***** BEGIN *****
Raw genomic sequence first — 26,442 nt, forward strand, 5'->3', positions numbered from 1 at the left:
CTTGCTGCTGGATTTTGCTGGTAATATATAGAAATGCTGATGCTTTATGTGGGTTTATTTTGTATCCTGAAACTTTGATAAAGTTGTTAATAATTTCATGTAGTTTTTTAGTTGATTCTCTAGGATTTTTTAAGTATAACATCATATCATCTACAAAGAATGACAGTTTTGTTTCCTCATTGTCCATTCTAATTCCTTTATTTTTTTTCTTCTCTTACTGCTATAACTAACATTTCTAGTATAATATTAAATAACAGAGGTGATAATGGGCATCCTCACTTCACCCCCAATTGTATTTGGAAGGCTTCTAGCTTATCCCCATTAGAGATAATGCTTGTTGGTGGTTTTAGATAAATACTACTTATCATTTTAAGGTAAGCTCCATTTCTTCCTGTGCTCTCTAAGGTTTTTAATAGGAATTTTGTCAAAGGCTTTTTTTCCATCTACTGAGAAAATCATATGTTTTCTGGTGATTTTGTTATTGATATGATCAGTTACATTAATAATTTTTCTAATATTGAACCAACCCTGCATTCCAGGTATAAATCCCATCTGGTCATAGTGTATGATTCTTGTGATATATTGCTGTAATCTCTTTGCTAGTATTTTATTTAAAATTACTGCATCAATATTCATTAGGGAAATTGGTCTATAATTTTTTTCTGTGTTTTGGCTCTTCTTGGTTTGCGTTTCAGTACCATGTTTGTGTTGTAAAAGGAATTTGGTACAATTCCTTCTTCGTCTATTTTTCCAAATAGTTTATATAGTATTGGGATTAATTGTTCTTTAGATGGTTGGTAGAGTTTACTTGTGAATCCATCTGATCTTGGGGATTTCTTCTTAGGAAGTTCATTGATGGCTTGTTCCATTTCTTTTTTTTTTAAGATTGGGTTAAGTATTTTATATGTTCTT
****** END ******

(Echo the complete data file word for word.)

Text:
Raw genomic sequence first — 26,442 nt, forward strand, 5'->3', positions numbered from 1 at the left:
CTTGCTGCTGGATTTTGCTGGTAATATATAGAAATGCTGATGCTTTATGTGGGTTTATTTTGTATCCTGAAACTTTGATAAAGTTGTTAATAATTTCATGTAGTTTTTTAGTTGATTCTCTAGGATTTTTTAAGTATAACATCATATCATCTACAAAGAATGACAGTTTTGTTTCCTCATTGTCCATTCTAATTCCTTTATTTTTTTTCTTCTCTTACTGCTATAACTAACATTTCTAGTATAATATTAAATAACAGAGGTGATAATGGGCATCCTCACTTCACCCCCAATTGTATTTGGAAGGCTTCTAGCTTATCCCCATTAGAGATAATGCTTGTTGGTGGTTTTAGATAAATACTACTTATCATTTTAAGGTAAGCTCCATTTCTTCCTGTGCTCTCTAAGGTTTTTAATAGGAATTTTGTCAAAGGCTTTTTTTCCATCTACTGAGAAAATCATATGTTTTCTGGTGATTTTGTTATTGATATGATCAGTTACATTAATAATTTTTCTAATATTGAACCAACCCTGCATTCCAGGTATAAATCCCATCTGGTCATAGTGTATGATTCTTGTGATATATTGCTGTAATCTCTTTGCTAGTATTTTATTTAAAATTACTGCATCAATATTCATTAGGGAAATTGGTCTATAATTTTTTTCTGTGTTTTGGCTCTTCTTGGTTTGCGTTTCAGTACCATGTTTGTGTTGTAAAAGGAATTTGGTACAATTCCTTCTTCGTCTATTTTTCCAAATAGTTTATATAGTATTGGGATTAATTGTTCTTTAGATGGTTGGTAGAGTTTACTTGTGAATCCATCTGATCTTGGGGATTTCTTCTTAGGAAGTTCATTGATGGCTTGTTCCATTTCTTTTTTTTTTAAGATTGGGTTAAGTATTTTATATGTTCTT